How To Hack Your Time Management To Increase Happiness and Productivity
Time is a precious resource that is so often wasted. But, we do not think people waste time intentionally.
It just seems that time management (along with other things) is never widely taught to us.
And while we are not entirely onboard with the saying: "time is money" (there are so many things we dislike about that saying). Time is opportunity.
So with that being said, time management is an incredible skill to acquire. But the question is: how?
In this post we are going to look at:
* What is time management?
* Time management tips.
* The areas in which to direct your focus.
* How to kick-start your time management.
What is time management?
Time management is being productive and purposeful with your time. It is getting the most out of your days. Time management is essential for growth as a person and your business. When you are intentional with your time you are more likely to ace your time management. So, let's look at the three questions you can ask yourself to acquire better time management...
1. Is this an effective use of my time? (This question helps you evaluate whether it is a task that you should even be doing in the first place. Hint: scrolling Facebook for hours on end may not be the best use of your time).
2. What is the 'why', the reason to do this? (This question helps you boost motivation. When you know your reason for doing something it makes it easier to focus).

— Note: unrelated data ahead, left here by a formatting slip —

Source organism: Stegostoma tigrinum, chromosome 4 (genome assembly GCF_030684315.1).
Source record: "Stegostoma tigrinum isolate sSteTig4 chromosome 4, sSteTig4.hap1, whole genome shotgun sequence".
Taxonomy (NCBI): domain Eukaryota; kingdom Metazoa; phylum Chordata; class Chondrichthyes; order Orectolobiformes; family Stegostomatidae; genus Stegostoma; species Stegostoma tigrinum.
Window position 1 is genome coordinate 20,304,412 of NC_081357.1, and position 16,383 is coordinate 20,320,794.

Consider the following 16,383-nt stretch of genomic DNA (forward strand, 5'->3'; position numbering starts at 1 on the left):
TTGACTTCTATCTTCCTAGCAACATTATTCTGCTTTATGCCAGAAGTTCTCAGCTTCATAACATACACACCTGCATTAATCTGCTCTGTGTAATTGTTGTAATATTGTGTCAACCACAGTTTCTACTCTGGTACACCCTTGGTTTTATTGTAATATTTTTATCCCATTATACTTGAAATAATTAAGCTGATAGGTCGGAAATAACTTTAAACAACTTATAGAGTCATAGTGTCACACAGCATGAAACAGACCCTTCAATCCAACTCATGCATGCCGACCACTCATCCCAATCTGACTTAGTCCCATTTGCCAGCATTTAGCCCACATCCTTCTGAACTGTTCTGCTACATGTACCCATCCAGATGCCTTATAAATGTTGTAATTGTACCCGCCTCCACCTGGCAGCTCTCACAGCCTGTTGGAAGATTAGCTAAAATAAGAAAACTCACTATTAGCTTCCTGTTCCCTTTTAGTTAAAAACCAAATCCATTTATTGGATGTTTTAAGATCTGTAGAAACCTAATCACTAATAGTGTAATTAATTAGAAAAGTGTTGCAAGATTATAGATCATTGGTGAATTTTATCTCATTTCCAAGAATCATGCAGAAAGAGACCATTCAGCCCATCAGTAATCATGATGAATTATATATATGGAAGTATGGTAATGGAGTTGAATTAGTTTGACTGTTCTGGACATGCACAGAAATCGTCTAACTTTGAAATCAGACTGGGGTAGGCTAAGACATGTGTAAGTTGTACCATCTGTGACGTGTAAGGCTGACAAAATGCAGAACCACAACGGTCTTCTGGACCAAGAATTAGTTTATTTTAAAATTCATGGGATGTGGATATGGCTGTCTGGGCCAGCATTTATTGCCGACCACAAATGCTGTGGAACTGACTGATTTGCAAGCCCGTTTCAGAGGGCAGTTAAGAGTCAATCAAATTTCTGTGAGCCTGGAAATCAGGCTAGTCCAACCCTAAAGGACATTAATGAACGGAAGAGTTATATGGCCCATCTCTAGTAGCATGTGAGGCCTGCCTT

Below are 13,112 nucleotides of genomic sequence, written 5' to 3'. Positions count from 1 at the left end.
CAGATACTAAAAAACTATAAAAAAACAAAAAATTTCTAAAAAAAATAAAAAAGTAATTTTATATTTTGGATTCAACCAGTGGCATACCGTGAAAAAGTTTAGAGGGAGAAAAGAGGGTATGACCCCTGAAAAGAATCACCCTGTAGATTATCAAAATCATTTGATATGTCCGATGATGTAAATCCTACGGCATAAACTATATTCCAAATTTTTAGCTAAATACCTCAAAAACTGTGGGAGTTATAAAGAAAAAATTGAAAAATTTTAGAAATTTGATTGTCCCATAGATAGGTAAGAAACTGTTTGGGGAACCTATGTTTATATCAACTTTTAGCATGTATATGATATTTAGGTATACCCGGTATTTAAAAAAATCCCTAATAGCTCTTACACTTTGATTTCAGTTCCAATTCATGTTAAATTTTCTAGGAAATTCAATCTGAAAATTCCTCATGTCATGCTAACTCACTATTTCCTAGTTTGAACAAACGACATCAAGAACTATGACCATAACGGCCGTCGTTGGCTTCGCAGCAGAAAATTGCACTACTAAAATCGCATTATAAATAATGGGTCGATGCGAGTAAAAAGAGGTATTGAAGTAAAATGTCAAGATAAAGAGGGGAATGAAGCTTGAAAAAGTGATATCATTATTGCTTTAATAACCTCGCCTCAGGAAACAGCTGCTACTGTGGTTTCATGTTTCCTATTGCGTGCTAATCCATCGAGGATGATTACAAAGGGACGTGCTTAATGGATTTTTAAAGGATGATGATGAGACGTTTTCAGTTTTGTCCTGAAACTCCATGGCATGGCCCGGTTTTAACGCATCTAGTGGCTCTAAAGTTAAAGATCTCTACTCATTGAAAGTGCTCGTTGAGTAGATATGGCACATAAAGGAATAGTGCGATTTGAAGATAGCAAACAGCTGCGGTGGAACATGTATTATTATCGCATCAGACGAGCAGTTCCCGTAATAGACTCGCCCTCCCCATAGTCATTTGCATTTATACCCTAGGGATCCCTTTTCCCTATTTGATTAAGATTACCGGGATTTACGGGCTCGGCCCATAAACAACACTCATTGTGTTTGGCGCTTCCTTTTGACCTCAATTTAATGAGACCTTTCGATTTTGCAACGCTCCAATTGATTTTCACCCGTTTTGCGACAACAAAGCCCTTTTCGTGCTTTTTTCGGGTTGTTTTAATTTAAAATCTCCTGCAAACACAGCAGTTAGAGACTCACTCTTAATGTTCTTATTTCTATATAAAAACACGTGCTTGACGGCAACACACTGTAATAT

3. What would this look like if this were easy? (This question helps you remove any resistance and to think freely, with no pressure or overwhelm).
Once you know whether a task is worth doing or not, it is time to look at how to be efficient with it. Let's look at our time management tips.
Time Management Tips
So you have your to-do list sitting in front of you, now what? How can you streamline your tasks and manage your time better? Here are five techniques to apply...
Batching tasks is something we have mentioned before over on Cone. But it is worth mentioning again as it is a great time management strategy. Batching is where you get a load of similar tasks done in one set period. The most common example is scheduling social media content, but it can be applied to all areas of your life. When you are writing out your to-do list think about the tasks in categories, how can you batch them together?